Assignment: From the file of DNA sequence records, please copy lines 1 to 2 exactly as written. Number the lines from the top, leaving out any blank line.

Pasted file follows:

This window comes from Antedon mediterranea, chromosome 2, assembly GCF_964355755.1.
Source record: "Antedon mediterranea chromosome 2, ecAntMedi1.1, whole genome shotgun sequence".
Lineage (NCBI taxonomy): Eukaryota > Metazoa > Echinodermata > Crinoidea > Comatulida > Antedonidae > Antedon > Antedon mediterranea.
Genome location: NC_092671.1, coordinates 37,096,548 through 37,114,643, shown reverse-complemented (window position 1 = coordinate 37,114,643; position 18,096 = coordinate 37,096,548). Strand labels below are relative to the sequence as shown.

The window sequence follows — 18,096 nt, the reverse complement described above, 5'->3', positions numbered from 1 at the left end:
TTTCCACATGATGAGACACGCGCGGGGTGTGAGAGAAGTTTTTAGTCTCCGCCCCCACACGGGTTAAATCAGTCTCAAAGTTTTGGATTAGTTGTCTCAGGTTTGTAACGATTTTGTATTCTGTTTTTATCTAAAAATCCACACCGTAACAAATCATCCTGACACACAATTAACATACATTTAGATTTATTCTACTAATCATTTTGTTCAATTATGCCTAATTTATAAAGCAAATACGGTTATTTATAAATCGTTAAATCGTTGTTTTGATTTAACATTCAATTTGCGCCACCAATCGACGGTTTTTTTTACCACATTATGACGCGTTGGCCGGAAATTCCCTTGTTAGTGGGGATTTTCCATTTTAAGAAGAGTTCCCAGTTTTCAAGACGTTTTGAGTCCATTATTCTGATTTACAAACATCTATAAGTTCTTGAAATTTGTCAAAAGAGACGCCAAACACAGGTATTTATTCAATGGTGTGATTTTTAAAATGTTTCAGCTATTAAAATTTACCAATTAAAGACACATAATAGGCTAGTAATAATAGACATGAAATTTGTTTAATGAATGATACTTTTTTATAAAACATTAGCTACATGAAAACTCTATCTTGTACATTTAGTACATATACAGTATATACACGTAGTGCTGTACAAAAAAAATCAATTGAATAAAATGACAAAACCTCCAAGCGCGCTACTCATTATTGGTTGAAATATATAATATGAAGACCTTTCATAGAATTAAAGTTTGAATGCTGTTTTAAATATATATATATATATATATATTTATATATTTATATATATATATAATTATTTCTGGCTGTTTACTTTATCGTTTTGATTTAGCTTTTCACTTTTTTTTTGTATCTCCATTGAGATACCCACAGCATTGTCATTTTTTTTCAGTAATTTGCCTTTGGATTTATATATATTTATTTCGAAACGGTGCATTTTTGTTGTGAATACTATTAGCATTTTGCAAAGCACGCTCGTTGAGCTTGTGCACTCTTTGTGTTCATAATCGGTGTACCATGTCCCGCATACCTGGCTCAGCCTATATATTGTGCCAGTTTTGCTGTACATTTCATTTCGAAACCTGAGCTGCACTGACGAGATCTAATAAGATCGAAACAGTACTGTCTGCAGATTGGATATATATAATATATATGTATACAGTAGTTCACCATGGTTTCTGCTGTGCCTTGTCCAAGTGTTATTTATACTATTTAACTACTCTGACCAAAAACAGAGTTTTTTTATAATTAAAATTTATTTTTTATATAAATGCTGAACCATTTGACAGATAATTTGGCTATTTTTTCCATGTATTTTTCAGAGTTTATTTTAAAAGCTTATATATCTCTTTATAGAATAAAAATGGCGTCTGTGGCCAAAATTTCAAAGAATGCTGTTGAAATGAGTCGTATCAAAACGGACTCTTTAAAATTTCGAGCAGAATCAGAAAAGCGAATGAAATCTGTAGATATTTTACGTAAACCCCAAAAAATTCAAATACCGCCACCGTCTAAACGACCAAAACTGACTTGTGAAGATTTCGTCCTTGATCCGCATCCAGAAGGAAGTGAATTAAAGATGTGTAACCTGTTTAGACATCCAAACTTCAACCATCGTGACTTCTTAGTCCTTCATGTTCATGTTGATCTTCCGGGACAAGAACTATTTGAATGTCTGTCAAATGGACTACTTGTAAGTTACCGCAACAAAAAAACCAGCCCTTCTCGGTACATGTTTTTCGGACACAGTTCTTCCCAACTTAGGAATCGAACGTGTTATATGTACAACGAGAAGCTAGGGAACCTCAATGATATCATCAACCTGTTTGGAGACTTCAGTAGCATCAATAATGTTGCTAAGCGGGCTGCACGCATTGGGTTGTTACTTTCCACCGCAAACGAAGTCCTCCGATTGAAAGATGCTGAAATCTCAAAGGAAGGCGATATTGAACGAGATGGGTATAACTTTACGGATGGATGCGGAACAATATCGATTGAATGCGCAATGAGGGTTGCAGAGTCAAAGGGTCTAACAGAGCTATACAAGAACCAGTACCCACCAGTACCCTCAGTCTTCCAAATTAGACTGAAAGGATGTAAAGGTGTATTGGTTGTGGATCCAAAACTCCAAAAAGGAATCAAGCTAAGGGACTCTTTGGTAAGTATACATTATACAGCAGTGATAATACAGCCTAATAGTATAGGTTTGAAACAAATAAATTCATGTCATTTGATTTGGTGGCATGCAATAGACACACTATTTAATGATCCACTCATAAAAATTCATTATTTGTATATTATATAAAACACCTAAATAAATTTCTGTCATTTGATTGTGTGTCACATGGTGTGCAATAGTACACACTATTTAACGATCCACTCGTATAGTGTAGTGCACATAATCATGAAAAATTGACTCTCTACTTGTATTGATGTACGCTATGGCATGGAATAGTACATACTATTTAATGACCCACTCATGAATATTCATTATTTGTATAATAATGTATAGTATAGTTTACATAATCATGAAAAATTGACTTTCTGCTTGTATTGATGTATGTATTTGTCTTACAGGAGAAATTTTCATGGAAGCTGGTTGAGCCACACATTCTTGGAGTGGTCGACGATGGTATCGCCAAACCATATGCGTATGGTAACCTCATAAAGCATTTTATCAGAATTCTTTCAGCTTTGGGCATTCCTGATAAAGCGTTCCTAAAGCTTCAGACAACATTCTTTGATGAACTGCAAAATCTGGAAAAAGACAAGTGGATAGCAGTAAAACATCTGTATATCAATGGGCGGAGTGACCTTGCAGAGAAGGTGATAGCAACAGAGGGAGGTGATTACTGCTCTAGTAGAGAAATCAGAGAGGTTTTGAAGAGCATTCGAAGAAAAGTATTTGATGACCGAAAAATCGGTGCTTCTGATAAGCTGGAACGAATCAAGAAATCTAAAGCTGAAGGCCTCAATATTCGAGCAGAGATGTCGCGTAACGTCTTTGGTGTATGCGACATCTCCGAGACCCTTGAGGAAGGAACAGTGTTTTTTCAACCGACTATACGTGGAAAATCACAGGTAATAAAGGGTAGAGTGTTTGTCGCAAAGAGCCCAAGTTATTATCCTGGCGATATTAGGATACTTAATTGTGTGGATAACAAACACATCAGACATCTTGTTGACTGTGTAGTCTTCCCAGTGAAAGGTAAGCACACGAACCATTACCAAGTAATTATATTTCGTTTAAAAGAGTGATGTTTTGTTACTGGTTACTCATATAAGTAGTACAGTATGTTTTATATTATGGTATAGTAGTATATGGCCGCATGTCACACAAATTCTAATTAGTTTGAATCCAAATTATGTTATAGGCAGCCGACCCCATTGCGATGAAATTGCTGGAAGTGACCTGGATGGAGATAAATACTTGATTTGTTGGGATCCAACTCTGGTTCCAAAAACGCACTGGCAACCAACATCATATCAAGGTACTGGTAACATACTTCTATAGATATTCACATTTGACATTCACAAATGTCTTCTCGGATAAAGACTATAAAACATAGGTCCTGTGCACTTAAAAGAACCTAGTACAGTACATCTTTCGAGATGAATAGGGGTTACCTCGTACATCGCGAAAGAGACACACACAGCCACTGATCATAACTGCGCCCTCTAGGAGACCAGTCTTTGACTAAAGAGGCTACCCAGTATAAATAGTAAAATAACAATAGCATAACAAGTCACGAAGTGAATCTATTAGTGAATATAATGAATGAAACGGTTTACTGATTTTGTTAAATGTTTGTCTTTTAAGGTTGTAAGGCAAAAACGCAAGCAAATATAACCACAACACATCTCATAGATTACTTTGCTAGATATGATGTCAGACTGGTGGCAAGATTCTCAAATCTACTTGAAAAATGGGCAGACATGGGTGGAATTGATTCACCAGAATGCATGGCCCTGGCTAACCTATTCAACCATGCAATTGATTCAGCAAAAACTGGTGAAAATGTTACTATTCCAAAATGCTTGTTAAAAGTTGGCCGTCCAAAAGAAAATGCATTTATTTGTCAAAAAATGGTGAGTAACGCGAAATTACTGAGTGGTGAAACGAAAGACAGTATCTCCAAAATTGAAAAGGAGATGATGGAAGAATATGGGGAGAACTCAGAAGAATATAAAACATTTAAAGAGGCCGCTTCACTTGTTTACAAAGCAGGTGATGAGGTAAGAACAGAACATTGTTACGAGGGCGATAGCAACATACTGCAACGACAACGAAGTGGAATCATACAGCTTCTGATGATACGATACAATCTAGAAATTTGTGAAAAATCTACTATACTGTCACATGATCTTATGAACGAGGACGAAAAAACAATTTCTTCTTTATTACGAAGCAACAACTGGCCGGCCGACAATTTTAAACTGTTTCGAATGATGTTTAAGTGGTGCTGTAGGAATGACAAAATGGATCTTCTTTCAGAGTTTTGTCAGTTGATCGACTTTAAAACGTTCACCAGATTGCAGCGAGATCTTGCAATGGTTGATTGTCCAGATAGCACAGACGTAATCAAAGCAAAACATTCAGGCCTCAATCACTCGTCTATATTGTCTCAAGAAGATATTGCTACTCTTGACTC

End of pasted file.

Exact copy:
This window comes from Antedon mediterranea, chromosome 2, assembly GCF_964355755.1.
Source record: "Antedon mediterranea chromosome 2, ecAntMedi1.1, whole genome shotgun sequence".